Publication Type:
מאמר מתוך כינוס
;
.
Language:
אנגלית
Editors' remarks:
ID:
24462
Last updated date:
02/03/2022 17:27
Creation date:
17/04/2018 00:07
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Scientific Publication
Investigation of four classes of non-nodulating white sweetclover (Melilotus alba annua Desr.) Mutants and their responses to arbuscular-mycorrhizal fungi
42
Lum, M.R., Department of Molecular, Cell and Developmental Biology, Los Angeles, CA 90095-1606, United States
Li, Y., Department of Molecular, Cell and Developmental Biology, Los Angeles, CA 90095-1606, United States
Larue, T.A., Boyce Thompson Institute, Tower Road, Ithaca, NY 14853-1801, United States
David-Schwartz, R., Agronomy and Natural Resources Department, Agricultural Research Organization, Volcani Center, Bet Dagan 50250, Israel
Kapulnik, Y., Agronomy and Natural Resources Department, Agricultural Research Organization, Volcani Center, Bet Dagan 50250, Israel
Hirsch, A.M., Department of Molecular, Cell and Developmental Biology, Los Angeles, CA 90095-1606, United States, Molecular Biology Institute, University of California, Los Angeles, CA 90095-1606, United States
Investigation of four classes of non-nodulating white sweetclover (Melilotus alba annua Desr.) Mutants and their responses to arbuscular-mycorrhizal fungi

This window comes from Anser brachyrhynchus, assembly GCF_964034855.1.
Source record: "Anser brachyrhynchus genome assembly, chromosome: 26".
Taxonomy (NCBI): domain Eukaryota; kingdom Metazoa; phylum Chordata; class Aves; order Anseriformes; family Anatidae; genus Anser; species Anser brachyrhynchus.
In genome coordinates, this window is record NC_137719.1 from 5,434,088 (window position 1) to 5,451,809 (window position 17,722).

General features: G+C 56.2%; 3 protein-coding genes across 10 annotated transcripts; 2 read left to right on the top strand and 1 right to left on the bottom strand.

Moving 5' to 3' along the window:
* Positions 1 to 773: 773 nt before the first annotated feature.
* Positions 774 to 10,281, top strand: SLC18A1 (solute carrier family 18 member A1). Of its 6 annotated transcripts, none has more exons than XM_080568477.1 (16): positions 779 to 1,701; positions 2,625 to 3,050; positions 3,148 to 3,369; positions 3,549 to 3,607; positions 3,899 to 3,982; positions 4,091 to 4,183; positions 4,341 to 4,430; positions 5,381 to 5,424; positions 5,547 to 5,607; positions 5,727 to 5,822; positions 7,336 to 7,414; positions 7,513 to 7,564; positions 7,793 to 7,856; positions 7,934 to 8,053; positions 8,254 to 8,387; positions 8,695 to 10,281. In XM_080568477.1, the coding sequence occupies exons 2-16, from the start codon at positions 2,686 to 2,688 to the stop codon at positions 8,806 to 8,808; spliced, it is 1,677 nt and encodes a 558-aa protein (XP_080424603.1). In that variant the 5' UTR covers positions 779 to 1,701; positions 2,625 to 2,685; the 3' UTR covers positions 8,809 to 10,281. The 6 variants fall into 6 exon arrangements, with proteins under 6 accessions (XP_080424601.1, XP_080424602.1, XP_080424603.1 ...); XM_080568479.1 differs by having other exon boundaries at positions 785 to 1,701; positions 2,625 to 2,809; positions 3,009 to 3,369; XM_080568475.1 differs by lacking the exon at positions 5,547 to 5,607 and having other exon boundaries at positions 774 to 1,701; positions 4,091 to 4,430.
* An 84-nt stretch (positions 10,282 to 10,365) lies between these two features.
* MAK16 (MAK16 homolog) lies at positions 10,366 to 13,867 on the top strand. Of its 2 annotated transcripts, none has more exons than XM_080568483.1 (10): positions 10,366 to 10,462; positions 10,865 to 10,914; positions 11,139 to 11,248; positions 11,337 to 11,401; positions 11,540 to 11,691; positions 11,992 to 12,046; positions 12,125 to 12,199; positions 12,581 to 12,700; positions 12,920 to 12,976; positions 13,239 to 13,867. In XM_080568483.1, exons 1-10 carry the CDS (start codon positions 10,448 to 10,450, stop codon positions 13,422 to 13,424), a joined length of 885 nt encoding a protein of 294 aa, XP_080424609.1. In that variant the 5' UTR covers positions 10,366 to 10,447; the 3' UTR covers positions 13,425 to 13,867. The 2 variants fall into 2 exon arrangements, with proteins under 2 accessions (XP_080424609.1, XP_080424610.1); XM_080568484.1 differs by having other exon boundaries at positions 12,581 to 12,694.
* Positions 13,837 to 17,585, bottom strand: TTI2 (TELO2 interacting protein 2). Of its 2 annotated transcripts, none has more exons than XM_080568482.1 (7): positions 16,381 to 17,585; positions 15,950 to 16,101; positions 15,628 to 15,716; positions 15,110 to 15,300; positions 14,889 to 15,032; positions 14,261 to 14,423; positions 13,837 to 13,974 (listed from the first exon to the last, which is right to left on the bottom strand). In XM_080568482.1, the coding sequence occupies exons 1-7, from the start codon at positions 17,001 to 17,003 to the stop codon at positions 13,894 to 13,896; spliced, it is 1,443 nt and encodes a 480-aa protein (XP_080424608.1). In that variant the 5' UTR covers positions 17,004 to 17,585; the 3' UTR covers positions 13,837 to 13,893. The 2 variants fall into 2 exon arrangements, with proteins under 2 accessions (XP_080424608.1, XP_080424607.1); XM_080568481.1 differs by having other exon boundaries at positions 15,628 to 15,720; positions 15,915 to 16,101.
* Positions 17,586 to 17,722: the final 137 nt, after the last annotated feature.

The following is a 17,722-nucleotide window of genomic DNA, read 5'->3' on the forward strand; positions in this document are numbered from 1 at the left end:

The nitrogen-fixing symbiosis between Rhizobiaceae and legumes is one of the best-studied interactions established between prokaryotes and eukaryotes. The plant develops root nodules in which the bacteria are housed, and atmospheric nitrogen is fixed into ammonia by the rhizobia and made available to the plant in exchange for carbon compounds. It has been hypothesized that this symbiosis evolved from the more ancient arbuscular mycorrhizal (AM) symbiosis, in which the fungus associates with roots and aids the plant in the absorption of mineral nutrients, particularly phosphate. Support comes from several fronts: 1) legume mutants where Nod- and Myc- co-segregate, and 2) the fact that various early nodulin (ENOD) genes are expressed in legume AM. Both strongly argue for the idea that the signal transduction pathways between the two symbioses are conserved. We have analyzed the responses of four classes of non-nodulating Melilotus alba (white sweetclover) mutants to Glomus intraradices (the mycorrhizal symbiont) to investigate how Nod- mutations affect the establishment of this symbiosis. We also re-examined the root hair responses of the non-nodulating mutants to Sinorhizobium meliloti (the nitrogen-fixing symbiont). Of the four classes, several sweetclover sym mutants are both Nod- and Myc-. In an attempt to decipher the relationship between nodulation and mycorrhiza formation, we also performed co-inoculation experiments with mutant rhizobia and Glomus intraradices on Medicago sativa, a close relative of M. alba. Even though sulfated Nod factor was supplied by some of the bacterial mutants, the fungus did not complement symbiotically defective rhizobia for nodulation.
Scientific Publication